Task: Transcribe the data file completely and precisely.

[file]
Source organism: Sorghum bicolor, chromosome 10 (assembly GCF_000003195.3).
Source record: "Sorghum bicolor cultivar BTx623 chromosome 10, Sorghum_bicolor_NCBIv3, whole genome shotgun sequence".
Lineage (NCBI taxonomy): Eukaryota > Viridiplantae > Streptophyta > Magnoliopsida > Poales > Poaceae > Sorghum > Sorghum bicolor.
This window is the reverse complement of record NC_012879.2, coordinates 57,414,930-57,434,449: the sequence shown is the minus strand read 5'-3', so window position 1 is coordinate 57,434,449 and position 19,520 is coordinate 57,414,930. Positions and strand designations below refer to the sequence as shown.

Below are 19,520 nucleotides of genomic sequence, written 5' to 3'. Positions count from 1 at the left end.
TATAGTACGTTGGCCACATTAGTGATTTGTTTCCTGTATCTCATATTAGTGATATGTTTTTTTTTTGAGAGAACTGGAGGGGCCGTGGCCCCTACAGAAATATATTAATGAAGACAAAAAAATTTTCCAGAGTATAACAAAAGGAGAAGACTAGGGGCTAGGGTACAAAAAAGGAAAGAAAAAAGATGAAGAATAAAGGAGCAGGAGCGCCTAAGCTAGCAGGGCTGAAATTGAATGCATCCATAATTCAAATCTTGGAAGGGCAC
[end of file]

Source organism: Sorghum bicolor, chromosome 10 (assembly GCF_000003195.3).
Source record: "Sorghum bicolor cultivar BTx623 chromosome 10, Sorghum_bicolor_NCBIv3, whole genome shotgun sequence".
Lineage (NCBI taxonomy): Eukaryota > Viridiplantae > Streptophyta > Magnoliopsida > Poales > Poaceae > Sorghum > Sorghum bicolor.
This window is the reverse complement of record NC_012879.2, coordinates 57,414,930-57,434,449: the sequence shown is the minus strand read 5'-3', so window position 1 is coordinate 57,434,449 and position 19,520 is coordinate 57,414,930. Positions and strand designations below refer to the sequence as shown.

Below are 19,520 nucleotides of genomic sequence, written 5' to 3'. Positions count from 1 at the left end.
TATAGTACGTTGGCCACATTAGTGATTTGTTTCCTGTATCTCATATTAGTGATATGTTTTTTTTTTGAGAGAACTGGAGGGGCCGTGGCCCCTACAGAAATATATTAATGAAGACAAAAAAATTTTCCAGAGTATAACAAAAGGAGAAGACTAGGGGCTAGGGTACAAAAAAGGAAAGAAAAAAGATGAAGAATAAAGGAGCAGGAGCGCCTAAGCTAGCAGGGCTGAAATTGAATGCATCCATAATTCAAATCTTGGAAGGGCAC